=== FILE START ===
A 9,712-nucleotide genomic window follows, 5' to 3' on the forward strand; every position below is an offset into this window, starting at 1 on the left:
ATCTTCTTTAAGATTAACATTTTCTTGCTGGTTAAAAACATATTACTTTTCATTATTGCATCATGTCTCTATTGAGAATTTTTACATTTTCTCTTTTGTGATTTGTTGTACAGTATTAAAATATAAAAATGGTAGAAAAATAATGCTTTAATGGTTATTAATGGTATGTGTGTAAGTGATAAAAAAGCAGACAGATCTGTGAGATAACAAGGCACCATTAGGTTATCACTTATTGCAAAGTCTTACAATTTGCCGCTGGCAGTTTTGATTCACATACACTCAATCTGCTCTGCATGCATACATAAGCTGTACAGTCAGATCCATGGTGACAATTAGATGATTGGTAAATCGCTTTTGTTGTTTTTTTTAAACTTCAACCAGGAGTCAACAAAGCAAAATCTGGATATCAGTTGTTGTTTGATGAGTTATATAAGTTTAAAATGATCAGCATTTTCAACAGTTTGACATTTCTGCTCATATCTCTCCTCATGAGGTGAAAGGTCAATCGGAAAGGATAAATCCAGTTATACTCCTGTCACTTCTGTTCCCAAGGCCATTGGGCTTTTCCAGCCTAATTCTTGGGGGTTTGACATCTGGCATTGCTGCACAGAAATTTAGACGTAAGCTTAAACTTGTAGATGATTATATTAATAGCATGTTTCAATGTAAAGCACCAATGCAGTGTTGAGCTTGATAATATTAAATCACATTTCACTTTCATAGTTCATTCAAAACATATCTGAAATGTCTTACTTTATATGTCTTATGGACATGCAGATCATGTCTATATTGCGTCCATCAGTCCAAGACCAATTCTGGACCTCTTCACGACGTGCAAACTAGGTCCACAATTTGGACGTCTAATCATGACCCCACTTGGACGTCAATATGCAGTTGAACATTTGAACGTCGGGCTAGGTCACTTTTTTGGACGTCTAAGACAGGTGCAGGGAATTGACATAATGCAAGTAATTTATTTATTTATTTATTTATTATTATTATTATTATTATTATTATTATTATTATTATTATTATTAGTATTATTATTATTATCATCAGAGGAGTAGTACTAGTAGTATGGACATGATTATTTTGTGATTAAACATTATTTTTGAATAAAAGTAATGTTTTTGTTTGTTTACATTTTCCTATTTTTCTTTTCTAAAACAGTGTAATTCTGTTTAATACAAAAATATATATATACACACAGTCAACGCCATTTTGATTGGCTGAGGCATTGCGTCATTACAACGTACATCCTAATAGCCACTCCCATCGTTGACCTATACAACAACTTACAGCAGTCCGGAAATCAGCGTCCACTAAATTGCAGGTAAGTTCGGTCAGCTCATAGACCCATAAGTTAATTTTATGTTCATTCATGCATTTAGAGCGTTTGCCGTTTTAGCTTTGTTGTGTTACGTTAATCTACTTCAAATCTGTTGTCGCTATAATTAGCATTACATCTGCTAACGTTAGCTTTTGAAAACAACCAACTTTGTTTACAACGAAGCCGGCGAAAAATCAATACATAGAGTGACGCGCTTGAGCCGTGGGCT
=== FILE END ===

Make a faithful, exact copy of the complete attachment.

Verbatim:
A 9,712-nucleotide genomic window follows, 5' to 3' on the forward strand; every position below is an offset into this window, starting at 1 on the left:
ATCTTCTTTAAGATTAACATTTTCTTGCTGGTTAAAAACATATTACTTTTCATTATTGCATCATGTCTCTATTGAGAATTTTTACATTTTCTCTTTTGTGATTTGTTGTACAGTATTAAAATATAAAAATGGTAGAAAAATAATGCTTTAATGGTTATTAATGGTATGTGTGTAAGTGATAAAAAAGCAGACAGATCTGTGAGATAACAAGGCACCATTAGGTTATCACTTATTGCAAAGTCTTACAATTTGCCGCTGGCAGTTTTGATTCACATACACTCAATCTGCTCTGCATGCATACATAAGCTGTACAGTCAGATCCATGGTGACAATTAGATGATTGGTAAATCGCTTTTGTTGTTTTTTTTAAACTTCAACCAGGAGTCAACAAAGCAAAATCTGGATATCAGTTGTTGTTTGATGAGTTATATAAGTTTAAAATGATCAGCATTTTCAACAGTTTGACATTTCTGCTCATATCTCTCCTCATGAGGTGAAAGGTCAATCGGAAAGGATAAATCCAGTTATACTCCTGTCACTTCTGTTCCCAAGGCCATTGGGCTTTTCCAGCCTAATTCTTGGGGGTTTGACATCTGGCATTGCTGCACAGAAATTTAGACGTAAGCTTAAACTTGTAGATGATTATATTAATAGCATGTTTCAATGTAAAGCACCAATGCAGTGTTGAGCTTGATAATATTAAATCACATTTCACTTTCATAGTTCATTCAAAACATATCTGAAATGTCTTACTTTATATGTCTTATGGACATGCAGATCATGTCTATATTGCGTCCATCAGTCCAAGACCAATTCTGGACCTCTTCACGACGTGCAAACTAGGTCCACAATTTGGACGTCTAATCATGACCCCACTTGGACGTCAATATGCAGTTGAACATTTGAACGTCGGGCTAGGTCACTTTTTTGGACGTCTAAGACAGGTGCAGGGAATTGACATAATGCAAGTAATTTATTTATTTATTTATTTATTATTATTATTATTATTATTATTATTATTATTATTATTATTATTAGTATTATTATTATTATCATCAGAGGAGTAGTACTAGTAGTATGGACATGATTATTTTGTGATTAAACATTATTTTTGAATAAAAGTAATGTTTTTGTTTGTTTACATTTTCCTATTTTTCTTTTCTAAAACAGTGTAATTCTGTTTAATACAAAAATATATATATACACACAGTCAACGCCATTTTGATTGGCTGAGGCATTGCGTCATTACAACGTACATCCTAATAGCCACTCCCATCGTTGACCTATACAACAACTTACAGCAGTCCGGAAATCAGCGTCCACTAAATTGCAGGTAAGTTCGGTCAGCTCATAGACCCATAAGTTAATTTTATGTTCATTCATGCATTTAGAGCGTTTGCCGTTTTAGCTTTGTTGTGTTACGTTAATCTACTTCAAATCTGTTGTCGCTATAATTAGCATTACATCTGCTAACGTTAGCTTTTGAAAACAACCAACTTTGTTTACAACGAAGCCGGCGAAAAATCAATACATAGAGTGACGCGCTTGAGCCGTGGGCT